On notice

Everyone (!) at my job was officially notified today that for reasons of economy and efficiency we are subject to layoff effective May 1, 2009.


The fact is that within our agency (Planning and Resources, Social Services, Mental Health and Addiction Services, Office on Aging, Office on Disabilities, and Veteran’s Internment) ten positions are being abolished. Ten people (some of whom are my friends! and have worked there for 20+ years!) received individual notices of layoff today. We all received a general notice of layoff or demotion because of the kooky way that civil service works…

If someone has what’s called displacement or *bumping* rights, they can exercise that right against another employee’s position in order to remain employed. The *bumped* employee may also have displacement rights and cause the layoff or demotion of another employee in a lateral or demotional position. Sort of a domino effect from top to bottom.

So while my position or that of anyone else in my unit isn’t in jeopardy, there’s the chance that any of us could be bumped into a lesser position (if we’re lucky) or bumped right out the door if there isn’t some other unfortunate soul with less seniority.

Makes for great morale and a pleasant work environment, really.

Image lifted from here.

14 thoughts on “On notice”

  1. Good grief, Laura.
    So one employee can have the power to bump someone else down a peg? Holy crap.
    I’m gonna cross all my fingers and toes for you and your co-workers.

  2. I am well aware of that process, or similar. I worked for large defense contractor and when downturns came it was very obvious that the inmates were in charge … such lunacy. No manager had any say at all about who in the group should go .. it was just this pin-ball game of bumping and arguing this person over that person .. managers spent all their time in bumping meetings.

    It was depressing for management and demoralizing, as you say, for the troops. Everything you had done to impress your boss and make yourself a valuable team member was for naught … what a waste.

    If you survive and things settle down, find another job outside of government …. although there are those other benefits ….

    ps .. I find that here, too, the Audubon group is the least active in kids education of all the nature/conservation groups we have.

  3. I heard about a similar situation from a friend working within an agency here in Maine, it certainly makes a dreadful work environment. I will be thinking of you and hope that we pull out of this slump soon. It’s a shame to lose any position in an agency like yours that provides such essential social services.

  4. Sorry to hear about this. Isn’t it fantastic how the gutless people above you all leave it up to the employees to have to carry out the real layoffs if they have “bumping” rights. Sounds typical for this country in this day and age.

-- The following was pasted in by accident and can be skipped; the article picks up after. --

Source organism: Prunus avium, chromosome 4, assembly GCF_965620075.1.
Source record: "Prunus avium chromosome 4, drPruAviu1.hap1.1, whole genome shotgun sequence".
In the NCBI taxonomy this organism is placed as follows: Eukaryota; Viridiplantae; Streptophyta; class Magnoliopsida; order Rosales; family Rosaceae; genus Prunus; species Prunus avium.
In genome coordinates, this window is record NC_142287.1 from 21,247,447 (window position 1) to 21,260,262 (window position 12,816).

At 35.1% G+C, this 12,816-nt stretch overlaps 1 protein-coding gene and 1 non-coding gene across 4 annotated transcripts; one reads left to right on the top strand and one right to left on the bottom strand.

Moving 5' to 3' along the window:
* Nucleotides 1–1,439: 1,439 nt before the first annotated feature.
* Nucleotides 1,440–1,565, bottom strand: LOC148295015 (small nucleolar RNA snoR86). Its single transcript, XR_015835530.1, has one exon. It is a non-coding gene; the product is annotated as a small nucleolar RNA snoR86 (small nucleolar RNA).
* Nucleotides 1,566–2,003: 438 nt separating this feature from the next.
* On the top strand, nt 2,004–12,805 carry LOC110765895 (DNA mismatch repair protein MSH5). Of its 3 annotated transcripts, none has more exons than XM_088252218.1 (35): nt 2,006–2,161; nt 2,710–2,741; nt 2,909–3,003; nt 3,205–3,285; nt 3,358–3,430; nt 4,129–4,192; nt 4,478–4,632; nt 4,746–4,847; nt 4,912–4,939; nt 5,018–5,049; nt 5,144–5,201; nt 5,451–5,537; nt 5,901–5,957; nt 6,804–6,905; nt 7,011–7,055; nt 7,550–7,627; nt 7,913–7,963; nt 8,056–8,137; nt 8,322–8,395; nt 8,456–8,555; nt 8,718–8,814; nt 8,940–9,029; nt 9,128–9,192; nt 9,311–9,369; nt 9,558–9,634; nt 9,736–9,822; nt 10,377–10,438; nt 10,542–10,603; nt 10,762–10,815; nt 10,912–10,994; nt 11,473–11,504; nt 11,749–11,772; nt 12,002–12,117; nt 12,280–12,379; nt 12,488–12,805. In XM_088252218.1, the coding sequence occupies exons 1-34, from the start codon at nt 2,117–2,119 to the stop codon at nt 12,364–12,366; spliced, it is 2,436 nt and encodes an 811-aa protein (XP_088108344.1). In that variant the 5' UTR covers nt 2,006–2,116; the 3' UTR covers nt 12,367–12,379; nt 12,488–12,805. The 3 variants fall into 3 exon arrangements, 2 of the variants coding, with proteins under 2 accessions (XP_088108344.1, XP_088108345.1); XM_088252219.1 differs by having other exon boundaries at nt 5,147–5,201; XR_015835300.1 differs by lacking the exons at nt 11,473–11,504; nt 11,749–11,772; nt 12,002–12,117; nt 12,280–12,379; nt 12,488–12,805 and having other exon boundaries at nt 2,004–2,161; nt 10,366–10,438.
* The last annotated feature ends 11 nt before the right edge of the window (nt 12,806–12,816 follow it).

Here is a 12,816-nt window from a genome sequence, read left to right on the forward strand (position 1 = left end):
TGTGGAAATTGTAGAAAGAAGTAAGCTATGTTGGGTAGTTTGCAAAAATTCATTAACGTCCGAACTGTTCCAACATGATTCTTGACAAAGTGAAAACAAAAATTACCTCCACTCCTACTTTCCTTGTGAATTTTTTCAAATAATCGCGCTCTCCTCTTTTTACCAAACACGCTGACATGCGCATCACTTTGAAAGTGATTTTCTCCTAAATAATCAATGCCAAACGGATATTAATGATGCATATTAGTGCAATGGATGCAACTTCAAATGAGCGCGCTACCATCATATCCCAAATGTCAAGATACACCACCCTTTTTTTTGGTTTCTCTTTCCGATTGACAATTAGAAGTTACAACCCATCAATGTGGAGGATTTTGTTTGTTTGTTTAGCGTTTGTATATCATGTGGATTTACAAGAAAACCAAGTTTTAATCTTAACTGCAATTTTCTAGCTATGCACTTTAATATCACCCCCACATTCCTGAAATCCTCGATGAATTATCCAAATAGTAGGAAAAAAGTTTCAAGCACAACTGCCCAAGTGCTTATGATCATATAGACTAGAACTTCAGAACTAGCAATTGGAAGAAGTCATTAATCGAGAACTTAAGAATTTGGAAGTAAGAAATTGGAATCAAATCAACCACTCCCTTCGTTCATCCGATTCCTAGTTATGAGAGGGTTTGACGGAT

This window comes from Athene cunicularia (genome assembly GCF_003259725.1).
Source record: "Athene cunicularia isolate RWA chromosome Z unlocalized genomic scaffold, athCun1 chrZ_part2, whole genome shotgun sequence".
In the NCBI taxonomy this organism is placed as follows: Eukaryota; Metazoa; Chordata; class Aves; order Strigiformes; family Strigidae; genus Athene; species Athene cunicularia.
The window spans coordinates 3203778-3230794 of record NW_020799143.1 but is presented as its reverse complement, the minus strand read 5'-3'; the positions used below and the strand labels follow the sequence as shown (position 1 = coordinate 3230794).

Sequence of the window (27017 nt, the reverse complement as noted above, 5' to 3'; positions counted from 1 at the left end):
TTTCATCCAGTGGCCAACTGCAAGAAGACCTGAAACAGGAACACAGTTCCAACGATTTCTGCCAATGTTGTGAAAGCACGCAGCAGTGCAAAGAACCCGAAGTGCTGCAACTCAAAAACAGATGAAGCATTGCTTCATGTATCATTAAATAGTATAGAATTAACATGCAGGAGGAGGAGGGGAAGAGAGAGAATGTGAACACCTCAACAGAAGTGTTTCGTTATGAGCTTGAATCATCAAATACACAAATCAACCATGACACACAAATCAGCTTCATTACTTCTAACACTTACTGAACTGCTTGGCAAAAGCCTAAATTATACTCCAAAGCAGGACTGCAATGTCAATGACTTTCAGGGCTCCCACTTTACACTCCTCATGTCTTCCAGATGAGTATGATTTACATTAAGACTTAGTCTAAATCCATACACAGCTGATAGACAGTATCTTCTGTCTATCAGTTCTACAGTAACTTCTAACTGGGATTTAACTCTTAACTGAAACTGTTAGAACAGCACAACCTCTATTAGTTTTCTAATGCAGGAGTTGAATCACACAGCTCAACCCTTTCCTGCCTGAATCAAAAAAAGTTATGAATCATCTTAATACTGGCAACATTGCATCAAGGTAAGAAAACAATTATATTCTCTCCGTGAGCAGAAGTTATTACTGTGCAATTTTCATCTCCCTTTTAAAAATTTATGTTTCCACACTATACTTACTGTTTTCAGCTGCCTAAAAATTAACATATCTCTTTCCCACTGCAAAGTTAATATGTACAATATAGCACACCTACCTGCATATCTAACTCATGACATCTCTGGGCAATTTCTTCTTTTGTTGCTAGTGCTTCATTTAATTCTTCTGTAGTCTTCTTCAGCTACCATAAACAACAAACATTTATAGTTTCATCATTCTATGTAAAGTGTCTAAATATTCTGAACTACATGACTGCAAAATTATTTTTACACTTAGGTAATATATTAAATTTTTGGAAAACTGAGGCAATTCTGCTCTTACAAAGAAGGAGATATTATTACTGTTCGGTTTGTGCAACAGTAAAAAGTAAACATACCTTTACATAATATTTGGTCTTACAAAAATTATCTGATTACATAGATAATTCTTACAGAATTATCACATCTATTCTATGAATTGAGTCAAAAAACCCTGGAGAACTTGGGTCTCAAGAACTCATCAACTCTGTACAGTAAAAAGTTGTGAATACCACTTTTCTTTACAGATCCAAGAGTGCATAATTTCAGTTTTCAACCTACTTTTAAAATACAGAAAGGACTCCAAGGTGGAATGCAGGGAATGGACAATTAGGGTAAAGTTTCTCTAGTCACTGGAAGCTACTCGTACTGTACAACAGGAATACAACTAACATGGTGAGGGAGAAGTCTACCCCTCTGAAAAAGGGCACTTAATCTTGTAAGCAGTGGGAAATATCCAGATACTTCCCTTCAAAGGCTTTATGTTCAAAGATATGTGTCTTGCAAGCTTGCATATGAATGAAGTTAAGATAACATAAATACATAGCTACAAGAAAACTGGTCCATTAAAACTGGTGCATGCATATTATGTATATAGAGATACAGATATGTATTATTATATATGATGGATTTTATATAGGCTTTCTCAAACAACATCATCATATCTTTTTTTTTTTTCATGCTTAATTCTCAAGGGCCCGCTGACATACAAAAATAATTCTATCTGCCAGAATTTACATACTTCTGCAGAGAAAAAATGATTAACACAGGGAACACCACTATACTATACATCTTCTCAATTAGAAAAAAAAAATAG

5. We’re all doing without pay raises this year in an effort to control costs. They make it sound like we all agreed to this measure, but it was a top-down decree. And I’m sure folks at the top aren’t being as frugal.

  6. OH NO–I blogged on the California teachers’ situation today–and had NO idea the same situation existed for you.
    I know how state government and civil service works. I was in our state Dpt. of Health (in a former life) and because our governor wanted to show how “fiscally conservative” he was, we had to RIF a set number of employees. That was pure hell for me (one of the deciders). Then the cuts rippled through the system. Awful awful thing to do.
    I hope for you the damage is minimized.

  7. I worked as a civil servant for 18 years, so I understand this situation all too well. Not only is it nerve wracking for those not at the top of the chain, it has to be pretty awful for those who do the bumping if they have any feeling for those less fortunate. Seniority should nevre be the sole governing factor. How about performance? But that is not recognized often enough here.

  8. Good luck to you. I can only imagine the torturous waiting process, filled with a lot of sideways glances and worried expressions from everyone. I’ll keep my fingers crossed for you.

  9. The military and civil service use the RIF (Reduction in Force) Act to allow staff to “bump” others. It can be quite ugly, and the result can be people who aren’t qualified for the new positions. Things can be reallly chaotic for a while as people learn their new jobs.

    I will definitely keep my fingers crossed that you survive this mania. I’m glad that you have a supportive husband and Luka to greet you when you get home mentally exhausted.

  10. That’s terrible, and it seems to me that “bumping” shouldn’t be allowed. It just creates a hostile environment, both during and after.

    I’ve never known us to do such a thing at the university and “bumping” isn’t written into any of our procedures. In fact, I’d never even heard about it until now, and I work in HR.

    I hope you keep your job for now and can find something better, without such a ridiculous and unfair practice. We’re still hiring! Come to Texas!

  11. The same things is happening at Miami University, Oxford, OH. My office-mate’s job was eliminated (along with 100 others) and she will be bumping someone out of a job. It’s going to be chaos around here, once the bumping begins.

    I don’t want to try to talk about morale or my office environment.

  12. That’s bad business. Who in the hell thought that one up? Sorry, that whole scenario is a real can of worms.

    My fingers are crossed for you.

  13. Gosh Laura, that sounds terrible! Not only do good people lose their jobs, but what happens to all the clients that are served as part of these jobs?
    (shaking my head and sighing…)

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